What follows are some basic but important guidelines to help you as you deal with the changing world of gathering and reporting news, and to provide additional guidance on specific issues. These guidelines apply to every member of the News Division.
First and foremost — you should do nothing that could undermine your credibility with the public, damage NPR's standing as an impartial source of news or otherwise jeopardize NPR's reputation.
- Recognize that everything you write or receive on a social media site is public. Anyone with access to the web can get access to your activity on social media sites. And regardless of how careful you are in trying to keep them separate, in your online activity, your professional life and your personal life overlap.
- Use the highest level of privacy tools available to control access to your personal activity when appropriate, but don't let that make you complacent. It's just not that hard for someone to hack those tools and make public what you thought was private.
- You should conduct yourself in social media forums with an eye to how your behavior or comments might appear if we were called upon to defend them as a news organization. In other words, don't behave any differently online than you would in any other public setting.
- Remember that the terms of service of a social media site apply to what you post and gather on that site. The terms might allow for material that you post to be used in a different way than you intended. Additionally, law enforcement officials may be able to obtain by subpoena anything you post or gather on a site without your consent — or perhaps even your knowledge.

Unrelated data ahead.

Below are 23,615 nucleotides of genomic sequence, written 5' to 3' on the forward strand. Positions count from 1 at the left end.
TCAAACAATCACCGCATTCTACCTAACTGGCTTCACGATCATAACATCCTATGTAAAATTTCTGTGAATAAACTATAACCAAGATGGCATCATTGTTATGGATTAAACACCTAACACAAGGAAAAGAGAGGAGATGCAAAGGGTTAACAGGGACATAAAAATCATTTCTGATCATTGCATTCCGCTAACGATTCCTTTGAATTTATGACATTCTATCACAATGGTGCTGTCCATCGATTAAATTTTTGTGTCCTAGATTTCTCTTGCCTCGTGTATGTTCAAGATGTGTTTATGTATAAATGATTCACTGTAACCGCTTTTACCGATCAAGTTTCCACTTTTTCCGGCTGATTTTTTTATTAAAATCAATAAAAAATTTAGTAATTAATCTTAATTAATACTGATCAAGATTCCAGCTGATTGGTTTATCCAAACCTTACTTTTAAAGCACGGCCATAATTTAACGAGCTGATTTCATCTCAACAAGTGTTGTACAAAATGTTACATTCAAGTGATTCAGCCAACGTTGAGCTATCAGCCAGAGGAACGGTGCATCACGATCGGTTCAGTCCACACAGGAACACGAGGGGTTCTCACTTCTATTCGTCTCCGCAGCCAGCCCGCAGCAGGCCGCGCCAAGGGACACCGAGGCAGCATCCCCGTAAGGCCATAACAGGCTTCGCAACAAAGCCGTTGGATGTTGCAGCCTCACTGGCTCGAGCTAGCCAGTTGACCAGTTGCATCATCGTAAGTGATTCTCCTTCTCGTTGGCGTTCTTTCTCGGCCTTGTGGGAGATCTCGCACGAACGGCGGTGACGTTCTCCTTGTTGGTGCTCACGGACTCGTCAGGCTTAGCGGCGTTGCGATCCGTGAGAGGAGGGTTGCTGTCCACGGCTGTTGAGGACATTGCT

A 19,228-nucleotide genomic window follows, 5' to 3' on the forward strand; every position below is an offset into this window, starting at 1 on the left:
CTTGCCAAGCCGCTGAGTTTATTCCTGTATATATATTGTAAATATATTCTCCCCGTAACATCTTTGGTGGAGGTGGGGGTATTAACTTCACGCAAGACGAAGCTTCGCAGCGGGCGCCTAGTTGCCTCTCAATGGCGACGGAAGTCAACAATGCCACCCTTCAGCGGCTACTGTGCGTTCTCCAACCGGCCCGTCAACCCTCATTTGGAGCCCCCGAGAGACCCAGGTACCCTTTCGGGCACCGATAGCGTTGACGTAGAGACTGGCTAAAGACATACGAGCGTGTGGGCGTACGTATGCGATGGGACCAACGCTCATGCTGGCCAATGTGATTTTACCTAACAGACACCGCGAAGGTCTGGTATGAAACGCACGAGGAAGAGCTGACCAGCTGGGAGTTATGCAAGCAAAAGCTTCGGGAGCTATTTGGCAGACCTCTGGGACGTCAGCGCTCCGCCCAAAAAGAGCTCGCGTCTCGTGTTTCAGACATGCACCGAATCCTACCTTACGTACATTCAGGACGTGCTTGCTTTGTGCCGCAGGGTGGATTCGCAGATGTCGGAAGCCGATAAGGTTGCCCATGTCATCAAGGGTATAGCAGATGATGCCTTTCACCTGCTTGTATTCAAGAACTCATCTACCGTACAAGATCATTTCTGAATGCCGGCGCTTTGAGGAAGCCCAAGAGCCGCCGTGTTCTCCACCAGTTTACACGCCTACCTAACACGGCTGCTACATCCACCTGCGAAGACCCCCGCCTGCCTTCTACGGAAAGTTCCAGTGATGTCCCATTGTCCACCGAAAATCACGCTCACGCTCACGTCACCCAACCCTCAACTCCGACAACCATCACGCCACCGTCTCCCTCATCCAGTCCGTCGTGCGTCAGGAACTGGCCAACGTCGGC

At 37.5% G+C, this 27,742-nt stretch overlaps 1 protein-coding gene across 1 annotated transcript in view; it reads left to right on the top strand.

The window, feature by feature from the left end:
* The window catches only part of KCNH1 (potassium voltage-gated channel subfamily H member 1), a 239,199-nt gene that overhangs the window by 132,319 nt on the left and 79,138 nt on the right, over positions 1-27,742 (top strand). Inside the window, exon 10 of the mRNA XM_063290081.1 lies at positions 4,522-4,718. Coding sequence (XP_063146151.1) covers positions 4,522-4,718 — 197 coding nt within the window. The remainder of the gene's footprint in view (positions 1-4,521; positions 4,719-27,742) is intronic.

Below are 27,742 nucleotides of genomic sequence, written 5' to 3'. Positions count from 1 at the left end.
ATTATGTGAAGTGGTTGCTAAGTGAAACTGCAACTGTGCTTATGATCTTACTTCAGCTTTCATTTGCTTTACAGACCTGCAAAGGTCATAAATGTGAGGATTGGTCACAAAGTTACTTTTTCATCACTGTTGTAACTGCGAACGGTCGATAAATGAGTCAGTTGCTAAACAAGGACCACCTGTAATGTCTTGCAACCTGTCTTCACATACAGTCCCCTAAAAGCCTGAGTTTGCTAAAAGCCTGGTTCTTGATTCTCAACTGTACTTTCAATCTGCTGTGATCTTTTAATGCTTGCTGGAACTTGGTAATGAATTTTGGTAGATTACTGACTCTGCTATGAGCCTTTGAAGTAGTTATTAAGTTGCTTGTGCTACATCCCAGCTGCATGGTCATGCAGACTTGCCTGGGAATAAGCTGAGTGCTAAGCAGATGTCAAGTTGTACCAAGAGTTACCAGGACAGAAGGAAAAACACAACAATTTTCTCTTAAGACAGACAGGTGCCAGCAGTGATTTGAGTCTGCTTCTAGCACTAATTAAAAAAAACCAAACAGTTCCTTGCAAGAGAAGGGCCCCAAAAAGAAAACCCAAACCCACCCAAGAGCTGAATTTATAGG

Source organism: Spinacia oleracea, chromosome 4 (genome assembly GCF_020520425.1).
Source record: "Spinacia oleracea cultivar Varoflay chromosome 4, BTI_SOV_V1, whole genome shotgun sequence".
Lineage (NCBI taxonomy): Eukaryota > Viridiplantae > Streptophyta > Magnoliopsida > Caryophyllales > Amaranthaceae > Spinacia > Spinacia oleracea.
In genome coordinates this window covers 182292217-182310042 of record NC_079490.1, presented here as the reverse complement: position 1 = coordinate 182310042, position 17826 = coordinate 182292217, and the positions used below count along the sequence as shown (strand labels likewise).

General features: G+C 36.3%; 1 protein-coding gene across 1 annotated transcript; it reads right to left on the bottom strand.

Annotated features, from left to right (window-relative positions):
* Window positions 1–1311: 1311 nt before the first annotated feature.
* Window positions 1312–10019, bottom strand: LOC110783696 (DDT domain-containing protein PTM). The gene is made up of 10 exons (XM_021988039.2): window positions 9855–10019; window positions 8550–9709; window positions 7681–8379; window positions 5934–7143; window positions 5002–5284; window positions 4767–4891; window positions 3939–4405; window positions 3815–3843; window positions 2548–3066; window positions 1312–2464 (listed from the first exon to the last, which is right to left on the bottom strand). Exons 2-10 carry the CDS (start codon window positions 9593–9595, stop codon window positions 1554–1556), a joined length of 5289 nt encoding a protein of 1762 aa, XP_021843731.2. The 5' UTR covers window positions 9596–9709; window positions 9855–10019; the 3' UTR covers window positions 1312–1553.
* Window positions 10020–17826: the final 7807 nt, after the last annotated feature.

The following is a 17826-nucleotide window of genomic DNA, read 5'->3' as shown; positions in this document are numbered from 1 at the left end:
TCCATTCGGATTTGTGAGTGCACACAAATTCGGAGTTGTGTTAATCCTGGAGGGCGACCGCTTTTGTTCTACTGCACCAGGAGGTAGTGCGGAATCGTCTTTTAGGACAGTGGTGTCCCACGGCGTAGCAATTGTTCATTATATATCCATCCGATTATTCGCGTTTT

- Remember the same ethics rules as apply offline also apply to information gathered online.
- Journalism should be conducted in the open, regardless of the platform. Just as you would do if you were working offline, you should identify yourself as an NPR journalist when you are working online. If you are acting as an NPR journalist, you must not use a pseudonym or misrepresent who you are. If you are acting in a personal capacity, you may use a screen name if that is allowed by the relevant forum.
- You should always explain to anyone who provides you information online how you intend to use the information you are gathering.
- When possible, clarify and confirm any information you collect online by later interviewing your online sources by phone or in person.
- While widely disseminated and reported, material gathered online can be just as inaccurate or untrustworthy as some material collected or received in more traditional ways. As always, consider and verify the source.
- Content gathered online is subject to the same attribution rules as other content.
- You must not advocate for political or other polarizing issues online. This extends to joining online groups or using social media in any form (including your Facebook page or a personal blog) to express personal views on a political or other controversial issue that you could not write for the air or post on NPR.org.
- Your simple participation in some online groups could be seen to indicate that you endorse their views. Consider whether you can accomplish your purposes by just observing a group's activity, rather than becoming a member. If you do join, be clear that you've done so to seek information or story ideas. And if you "friend" or join a group representing one side of an issue, do so for a group representing the competing viewpoint, when reasonable to do so.
- Realize that social media communities have their own culture, etiquette and norms, and be respectful of them.
- If you are writing about meetings and gatherings at NPR — always ask first if the forum is on or off the record before distributing information or content about it.
And a final caution — when in doubt, consult with your editor.
Social media is a very dynamic ecosystem so don't be surprised if we continue to revise or elaborate on our guidelines at a later date. In the mean time, we welcome your feedback.